Coming off $90 December NBSK drop for China, stock bulge, steeper pricing declines are expected this month

North American pulp industry producers hobbled into the New Year 2019 amid steep price declines in US spot markets, plummeting demand and prices in China, and the highest inventory level ever recorded on a tonnage basis. Now, after a relatively soft $5-15/tonne drop in US bleached softwood kraft (BSK) effective list prices, buyers are expected to pressure for bigger drops in January.

US northern bleached softwood kraft (NBSK) effective list prices closed December at $1,430/tonne, down $5/tonne after buyers and sellers reported broadly different price levels. However, spot NBSK prices fell a sharper $30/tonne month-over-month through mid-December, and anecdotal quotes over the holidays came in lower than the $870-910/tonne net recorded on Dec. 14.  This month, buyers who didn’t mount a fight on list prices in December said they’ll push for bigger drops for January.

Afterwordreaches US market participants about continued erosion in China as they return from the holidays, it will incentivize a bigger push downwards on January orders, contacts said recently. Also, new annual contracts start this month with discount reductions ranging from 0-5%, market participants have told PPI Pulp & Paper Week. With new contracts essentially driving up net prices, buyer sources said they saw a big reversal on effective list prices.

“Depending on where discounts are, contract prices (are) more than $200 higher than China. As a buyer, I’ll be out there pushing for concessions from suppliers in January because (prices) are too high. It has to drop further,” said a North American buyer source, whose view was typical.

December NBSK effective list prices to China closed at $720-730, down $90 vs the prior month, according to P&PWpolling. As market participants in China began discussing January prices, more erosion was expected. No major producers officially announced new price levels, but a major producer of bleached radiata pine told some customers its price would be flat at $700-730 net CFR, according to Chinese contacts.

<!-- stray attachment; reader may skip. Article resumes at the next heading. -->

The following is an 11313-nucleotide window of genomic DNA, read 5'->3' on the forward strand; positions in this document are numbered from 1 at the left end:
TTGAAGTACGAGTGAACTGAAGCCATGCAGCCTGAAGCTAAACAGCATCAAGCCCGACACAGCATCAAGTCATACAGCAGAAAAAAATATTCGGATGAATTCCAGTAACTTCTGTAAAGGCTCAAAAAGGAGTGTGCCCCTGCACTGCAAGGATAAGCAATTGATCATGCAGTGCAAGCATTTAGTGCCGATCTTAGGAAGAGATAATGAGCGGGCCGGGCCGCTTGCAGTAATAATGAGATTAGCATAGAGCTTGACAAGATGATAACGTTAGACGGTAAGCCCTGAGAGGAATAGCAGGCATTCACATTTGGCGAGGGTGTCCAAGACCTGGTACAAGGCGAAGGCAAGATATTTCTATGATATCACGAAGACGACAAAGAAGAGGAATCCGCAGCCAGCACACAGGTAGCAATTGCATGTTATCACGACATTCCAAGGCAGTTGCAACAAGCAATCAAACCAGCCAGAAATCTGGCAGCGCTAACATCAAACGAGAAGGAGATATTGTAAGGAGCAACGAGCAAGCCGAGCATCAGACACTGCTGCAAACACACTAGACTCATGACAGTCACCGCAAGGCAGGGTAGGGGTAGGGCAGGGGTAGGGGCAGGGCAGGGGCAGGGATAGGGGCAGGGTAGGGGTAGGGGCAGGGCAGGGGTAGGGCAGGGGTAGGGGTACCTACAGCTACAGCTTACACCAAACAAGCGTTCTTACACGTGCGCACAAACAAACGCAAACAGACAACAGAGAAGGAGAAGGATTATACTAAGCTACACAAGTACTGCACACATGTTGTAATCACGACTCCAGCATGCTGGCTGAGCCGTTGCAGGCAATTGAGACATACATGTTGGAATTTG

For bleached hardwood kraft (BHK), prices dipped across Asia and Europe during December, and sharper erosion in BSK is expected to bleed into BHK this month. Despite mostly flat prices at two of the world’s biggest producers in China, the effective list price for bleached eucalyptus kraft (BEK) slid $70 to $710, sources said.

US BHK prices closed the year mostly resilient, with small dips in domestic BHK spot markets a contrast to the nearly daily price drops in US BSK spot levels, sources said. Meantime, producers said demand was consistent despite the plummeting demand and prices in China.

“Demand is still consistent in December and prices are stable,” said a major global BEK producer source just prior to New Year’s Day. But across Asia, the source described a “strong slowdown in demand since the middle of November.”

Prices dropped by more than $100/tonne over the past two months, the source added.

Biggest-ever inventory. The recently reported inventory bulge for producers was expected to continue into December and beyond due to China’s slowdown in demand and producers’ likely full-throttle production rates in the Northern Hemisphere, where downtime is rare in winter due to cold temperatures.

Worldwide chemical market pulp producer inventories soared three days-of-supply to 40 days in November, the Pulp and Paper Products Council (PPPC) reported. BSK inventories rose three days-of-supply to 35 days of stock and BHK stockpiles were also up three days, to 44 days-of-supply. The overall three-day increase at 40 days-of-supply corresponded to a roughly 260,000-tonne increase month-over-month, according to RISI’s estimate, and lifted stocks to an estimated 5.555 million tonnes. If accurate, that’s the highest inventory ever recorded on a tonnage basis, outstripping the prior high of 5.413 million tonnes recorded in August.

“We’ve written extensively about the profound weakness in the global pulp market driven by the seeming evaporation of Chinese demand in the last two months, and this data confirms how weak global demand is. We expect the pulp data to continue to worsen in the months ahead,” said KeyBanc analyst Adam Josephson, in a research note to clients.